My friend had questions for her black friends too, but that is not my audience and that is not my point. We white folk pray metaphorically attractive, overly wordy, theologically literate prayers. We light lovely candles and earnestly name the names of the dead and strike a chime on their behalf. We sing moving, inspirational songs from the civil rights era and invite our friends from black churches and other faiths to join us in a pat-me-on-the-back show of our commitment to inclusivity. Seriously, we spend an hour in a show of multiracial, multicultural solidarity and leave proud of ourselves for the act of holding hands with someone we just met while we sing “We Shall Overcome.” We share posts on social media about this week’s horror, we rant about gun control for a round or two on someone’s facebook feed and we react with disbelief at the ‘really racist’ commentary coming from the political extremes and the religious right. But once we have gone through these motions we move on leaving it all behind us—and it is that which with I am having so much trouble.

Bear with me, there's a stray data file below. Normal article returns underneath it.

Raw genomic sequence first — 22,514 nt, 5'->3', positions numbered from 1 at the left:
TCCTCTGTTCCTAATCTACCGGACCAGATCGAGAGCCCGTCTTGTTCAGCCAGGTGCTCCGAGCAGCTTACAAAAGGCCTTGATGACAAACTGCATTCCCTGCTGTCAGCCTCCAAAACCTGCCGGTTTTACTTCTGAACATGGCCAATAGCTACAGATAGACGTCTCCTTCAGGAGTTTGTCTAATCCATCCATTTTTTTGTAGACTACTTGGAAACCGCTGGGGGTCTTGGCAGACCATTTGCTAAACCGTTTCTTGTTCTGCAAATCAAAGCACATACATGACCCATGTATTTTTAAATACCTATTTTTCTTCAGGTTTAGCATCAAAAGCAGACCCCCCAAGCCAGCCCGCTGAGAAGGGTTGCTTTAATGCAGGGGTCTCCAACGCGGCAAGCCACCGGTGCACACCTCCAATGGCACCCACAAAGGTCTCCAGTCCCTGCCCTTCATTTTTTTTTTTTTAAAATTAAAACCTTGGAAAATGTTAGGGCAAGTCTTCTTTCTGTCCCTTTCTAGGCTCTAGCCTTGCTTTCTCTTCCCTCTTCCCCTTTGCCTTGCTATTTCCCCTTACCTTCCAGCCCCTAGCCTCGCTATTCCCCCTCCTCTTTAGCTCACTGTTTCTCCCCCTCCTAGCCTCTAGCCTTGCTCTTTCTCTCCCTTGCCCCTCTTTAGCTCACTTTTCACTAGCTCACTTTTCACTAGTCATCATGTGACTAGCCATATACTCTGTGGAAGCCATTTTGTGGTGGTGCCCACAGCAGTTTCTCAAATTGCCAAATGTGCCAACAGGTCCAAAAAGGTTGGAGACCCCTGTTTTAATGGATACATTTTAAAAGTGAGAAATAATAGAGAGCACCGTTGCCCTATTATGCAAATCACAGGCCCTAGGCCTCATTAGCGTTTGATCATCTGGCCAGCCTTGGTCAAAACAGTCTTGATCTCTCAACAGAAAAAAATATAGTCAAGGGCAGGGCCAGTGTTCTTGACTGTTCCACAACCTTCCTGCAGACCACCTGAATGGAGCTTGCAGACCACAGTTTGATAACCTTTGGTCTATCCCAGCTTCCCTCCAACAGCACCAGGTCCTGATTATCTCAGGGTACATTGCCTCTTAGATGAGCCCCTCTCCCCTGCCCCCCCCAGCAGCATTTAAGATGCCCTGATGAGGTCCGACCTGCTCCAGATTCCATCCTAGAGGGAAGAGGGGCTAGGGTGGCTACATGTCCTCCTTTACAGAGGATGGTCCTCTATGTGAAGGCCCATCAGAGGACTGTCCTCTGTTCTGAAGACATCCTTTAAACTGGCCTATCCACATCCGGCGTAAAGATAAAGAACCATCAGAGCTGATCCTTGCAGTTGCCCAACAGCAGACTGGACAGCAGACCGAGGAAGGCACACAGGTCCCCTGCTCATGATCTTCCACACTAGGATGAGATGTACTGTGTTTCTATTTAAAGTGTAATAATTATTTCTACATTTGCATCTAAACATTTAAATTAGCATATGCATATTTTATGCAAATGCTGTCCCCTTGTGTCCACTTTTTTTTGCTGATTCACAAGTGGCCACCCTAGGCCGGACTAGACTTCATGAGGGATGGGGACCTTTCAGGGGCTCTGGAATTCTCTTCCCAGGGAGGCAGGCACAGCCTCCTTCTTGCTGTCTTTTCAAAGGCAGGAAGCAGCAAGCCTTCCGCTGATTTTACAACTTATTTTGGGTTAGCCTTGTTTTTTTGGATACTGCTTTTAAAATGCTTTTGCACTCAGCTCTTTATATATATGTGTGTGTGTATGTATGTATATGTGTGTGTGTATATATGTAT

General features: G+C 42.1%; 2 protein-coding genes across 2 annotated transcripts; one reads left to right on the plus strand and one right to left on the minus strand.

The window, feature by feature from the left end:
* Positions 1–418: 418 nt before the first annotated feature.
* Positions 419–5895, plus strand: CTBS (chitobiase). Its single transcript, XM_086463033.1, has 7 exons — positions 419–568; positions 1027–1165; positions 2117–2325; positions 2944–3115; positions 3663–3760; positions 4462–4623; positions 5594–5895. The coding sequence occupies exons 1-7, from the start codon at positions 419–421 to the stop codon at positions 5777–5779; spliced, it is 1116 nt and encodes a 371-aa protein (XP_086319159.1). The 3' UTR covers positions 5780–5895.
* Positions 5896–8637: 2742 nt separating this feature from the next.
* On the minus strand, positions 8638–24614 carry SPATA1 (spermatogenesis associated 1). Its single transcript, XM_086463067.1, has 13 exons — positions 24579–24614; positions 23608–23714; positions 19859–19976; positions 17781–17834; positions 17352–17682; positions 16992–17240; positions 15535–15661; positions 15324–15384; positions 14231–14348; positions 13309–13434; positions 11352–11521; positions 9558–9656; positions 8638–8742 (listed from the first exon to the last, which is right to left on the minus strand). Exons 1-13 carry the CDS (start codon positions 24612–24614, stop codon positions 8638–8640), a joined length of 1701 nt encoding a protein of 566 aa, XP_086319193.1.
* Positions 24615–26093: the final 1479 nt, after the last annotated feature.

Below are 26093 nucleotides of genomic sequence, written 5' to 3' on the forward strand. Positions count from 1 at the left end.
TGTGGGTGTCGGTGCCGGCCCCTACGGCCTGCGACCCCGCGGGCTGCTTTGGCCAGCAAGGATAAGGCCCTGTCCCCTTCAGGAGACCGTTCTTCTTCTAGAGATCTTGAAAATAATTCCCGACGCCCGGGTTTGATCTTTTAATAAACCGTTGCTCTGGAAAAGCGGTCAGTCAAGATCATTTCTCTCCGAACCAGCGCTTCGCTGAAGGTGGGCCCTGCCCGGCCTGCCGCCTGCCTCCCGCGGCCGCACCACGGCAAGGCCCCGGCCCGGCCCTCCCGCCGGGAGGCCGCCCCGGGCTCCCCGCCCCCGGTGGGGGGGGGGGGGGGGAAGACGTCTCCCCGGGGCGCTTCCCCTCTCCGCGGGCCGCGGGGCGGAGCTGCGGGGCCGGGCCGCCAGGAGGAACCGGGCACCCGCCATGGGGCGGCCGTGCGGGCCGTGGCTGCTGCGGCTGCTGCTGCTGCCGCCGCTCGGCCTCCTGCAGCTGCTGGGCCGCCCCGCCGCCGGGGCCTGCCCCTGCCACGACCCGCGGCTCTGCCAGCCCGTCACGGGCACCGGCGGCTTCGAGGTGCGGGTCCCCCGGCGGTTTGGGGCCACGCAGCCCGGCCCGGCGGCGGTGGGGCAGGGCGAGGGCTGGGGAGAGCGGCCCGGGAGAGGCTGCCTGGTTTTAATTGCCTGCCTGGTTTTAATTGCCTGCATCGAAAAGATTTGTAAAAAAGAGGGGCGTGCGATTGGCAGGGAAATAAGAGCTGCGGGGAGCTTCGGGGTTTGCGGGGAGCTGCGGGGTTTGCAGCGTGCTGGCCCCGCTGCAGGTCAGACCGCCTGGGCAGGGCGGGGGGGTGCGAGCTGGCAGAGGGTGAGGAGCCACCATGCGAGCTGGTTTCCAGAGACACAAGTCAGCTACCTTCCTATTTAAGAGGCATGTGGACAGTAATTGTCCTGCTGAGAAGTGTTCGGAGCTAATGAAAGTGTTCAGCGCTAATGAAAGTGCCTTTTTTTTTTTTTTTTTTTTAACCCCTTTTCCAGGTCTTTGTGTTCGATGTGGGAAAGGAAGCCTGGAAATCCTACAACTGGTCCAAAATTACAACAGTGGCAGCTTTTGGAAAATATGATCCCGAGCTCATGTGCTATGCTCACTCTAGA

I need a good prayer vigil as much as the next person. It gives us a place to grieve together, a space in which we can process shared trauma, shared fear, and shared confusion. We all struggle when we come face-to-face with violence, hatred, terrorism and obvious forms of racism and we need a place to go with that. It is the place of faith communities to respond in times such as these by creating a space in which we might open our hearts to each other and humbly (and at times bumbly) attempt to build beloved community and connect with each other across boundaries of faith and cultural. We need to offer opportunities for communal confession and encourage justice and peace.
But honestly, in the end, as we white folk walk away, back to our safe little neighborhoods and privileged lives, what have we really done to make a difference? What have we done to change the context that allows for things like this to happen? What have we done to change the self-seeking of the human condition that seeks to maintain the status-quo? What have we done to resist that self-centered demand to protect our place in society by shoring up the systemic conditions that privilege white over black, brown and a whole bunch of other differences? What have we done to change the context that allows for things like this to happen?
I am done dear white friends. I am done dear white church. I love you, but I am done. I am done praying and moving on. I am done crying about this kind of stuff and then letting us all off the hook. I am done being nice-nice while nothing changes and the privileged say stupid shit like, “All lives matter” and “What’s the problem, we have a black president,” and a thousand other really crappy things that are demonstrative of us just not getting it. I am just done.